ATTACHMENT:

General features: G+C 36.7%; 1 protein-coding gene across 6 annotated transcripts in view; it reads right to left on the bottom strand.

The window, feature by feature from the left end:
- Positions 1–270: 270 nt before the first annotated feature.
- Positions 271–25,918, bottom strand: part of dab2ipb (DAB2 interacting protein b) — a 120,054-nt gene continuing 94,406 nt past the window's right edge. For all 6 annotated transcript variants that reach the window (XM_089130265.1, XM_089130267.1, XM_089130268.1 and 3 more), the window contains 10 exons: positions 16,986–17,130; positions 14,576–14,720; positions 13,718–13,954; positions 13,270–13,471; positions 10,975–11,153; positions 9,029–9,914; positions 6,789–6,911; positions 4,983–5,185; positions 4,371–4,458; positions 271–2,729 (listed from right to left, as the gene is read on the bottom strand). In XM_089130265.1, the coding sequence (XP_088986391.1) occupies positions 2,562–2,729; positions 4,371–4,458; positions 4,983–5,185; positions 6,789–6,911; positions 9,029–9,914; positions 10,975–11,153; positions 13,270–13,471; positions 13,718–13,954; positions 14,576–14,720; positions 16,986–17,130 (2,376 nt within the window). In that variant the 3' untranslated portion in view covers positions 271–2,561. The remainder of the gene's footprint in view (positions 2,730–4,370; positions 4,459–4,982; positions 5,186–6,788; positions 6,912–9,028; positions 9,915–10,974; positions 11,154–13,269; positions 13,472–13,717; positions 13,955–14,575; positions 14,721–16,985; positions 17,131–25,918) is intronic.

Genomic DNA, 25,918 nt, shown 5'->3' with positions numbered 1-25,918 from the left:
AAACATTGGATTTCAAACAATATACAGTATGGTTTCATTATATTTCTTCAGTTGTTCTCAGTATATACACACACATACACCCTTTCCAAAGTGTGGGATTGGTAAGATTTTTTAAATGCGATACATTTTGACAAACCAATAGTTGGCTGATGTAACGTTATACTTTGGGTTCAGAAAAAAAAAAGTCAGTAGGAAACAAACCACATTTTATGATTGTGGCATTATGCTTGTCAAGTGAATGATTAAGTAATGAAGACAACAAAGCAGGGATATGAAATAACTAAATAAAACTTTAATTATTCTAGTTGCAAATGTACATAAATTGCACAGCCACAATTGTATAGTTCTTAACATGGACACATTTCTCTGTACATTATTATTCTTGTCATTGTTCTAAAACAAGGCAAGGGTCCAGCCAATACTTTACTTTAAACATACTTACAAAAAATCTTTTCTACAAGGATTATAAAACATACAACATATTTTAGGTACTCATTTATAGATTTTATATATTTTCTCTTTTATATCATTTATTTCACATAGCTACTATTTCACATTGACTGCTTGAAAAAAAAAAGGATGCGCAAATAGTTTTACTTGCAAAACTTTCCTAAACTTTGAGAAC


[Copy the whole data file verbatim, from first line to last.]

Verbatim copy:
General features: G+C 36.7%; 1 protein-coding gene across 6 annotated transcripts in view; it reads right to left on the bottom strand.

The window, feature by feature from the left end:
- Positions 1–270: 270 nt before the first annotated feature.
- Positions 271–25,918, bottom strand: part of dab2ipb (DAB2 interacting protein b) — a 120,054-nt gene continuing 94,406 nt past the window's right edge. For all 6 annotated transcript variants that reach the window (XM_089130265.1, XM_089130267.1, XM_089130268.1 and 3 more), the window contains 10 exons: positions 16,986–17,130; positions 14,576–14,720; positions 13,718–13,954; positions 13,270–13,471; positions 10,975–11,153; positions 9,029–9,914; positions 6,789–6,911; positions 4,983–5,185; positions 4,371–4,458; positions 271–2,729 (listed from right to left, as the gene is read on the bottom strand). In XM_089130265.1, the coding sequence (XP_088986391.1) occupies positions 2,562–2,729; positions 4,371–4,458; positions 4,983–5,185; positions 6,789–6,911; positions 9,029–9,914; positions 10,975–11,153; positions 13,270–13,471; positions 13,718–13,954; positions 14,576–14,720; positions 16,986–17,130 (2,376 nt within the window). In that variant the 3' untranslated portion in view covers positions 271–2,561. The remainder of the gene's footprint in view (positions 2,730–4,370; positions 4,459–4,982; positions 5,186–6,788; positions 6,912–9,028; positions 9,915–10,974; positions 11,154–13,269; positions 13,472–13,717; positions 13,955–14,575; positions 14,721–16,985; positions 17,131–25,918) is intronic.

Genomic DNA, 25,918 nt, shown 5'->3' with positions numbered 1-25,918 from the left:
AAACATTGGATTTCAAACAATATACAGTATGGTTTCATTATATTTCTTCAGTTGTTCTCAGTATATACACACACATACACCCTTTCCAAAGTGTGGGATTGGTAAGATTTTTTAAATGCGATACATTTTGACAAACCAATAGTTGGCTGATGTAACGTTATACTTTGGGTTCAGAAAAAAAAAAGTCAGTAGGAAACAAACCACATTTTATGATTGTGGCATTATGCTTGTCAAGTGAATGATTAAGTAATGAAGACAACAAAGCAGGGATATGAAATAACTAAATAAAACTTTAATTATTCTAGTTGCAAATGTACATAAATTGCACAGCCACAATTGTATAGTTCTTAACATGGACACATTTCTCTGTACATTATTATTCTTGTCATTGTTCTAAAACAAGGCAAGGGTCCAGCCAATACTTTACTTTAAACATACTTACAAAAAATCTTTTCTACAAGGATTATAAAACATACAACATATTTTAGGTACTCATTTATAGATTTTATATATTTTCTCTTTTATATCATTTATTTCACATAGCTACTATTTCACATTGACTGCTTGAAAAAAAAAAGGATGCGCAAATAGTTTTACTTGCAAAACTTTCCTAAACTTTGAGAAC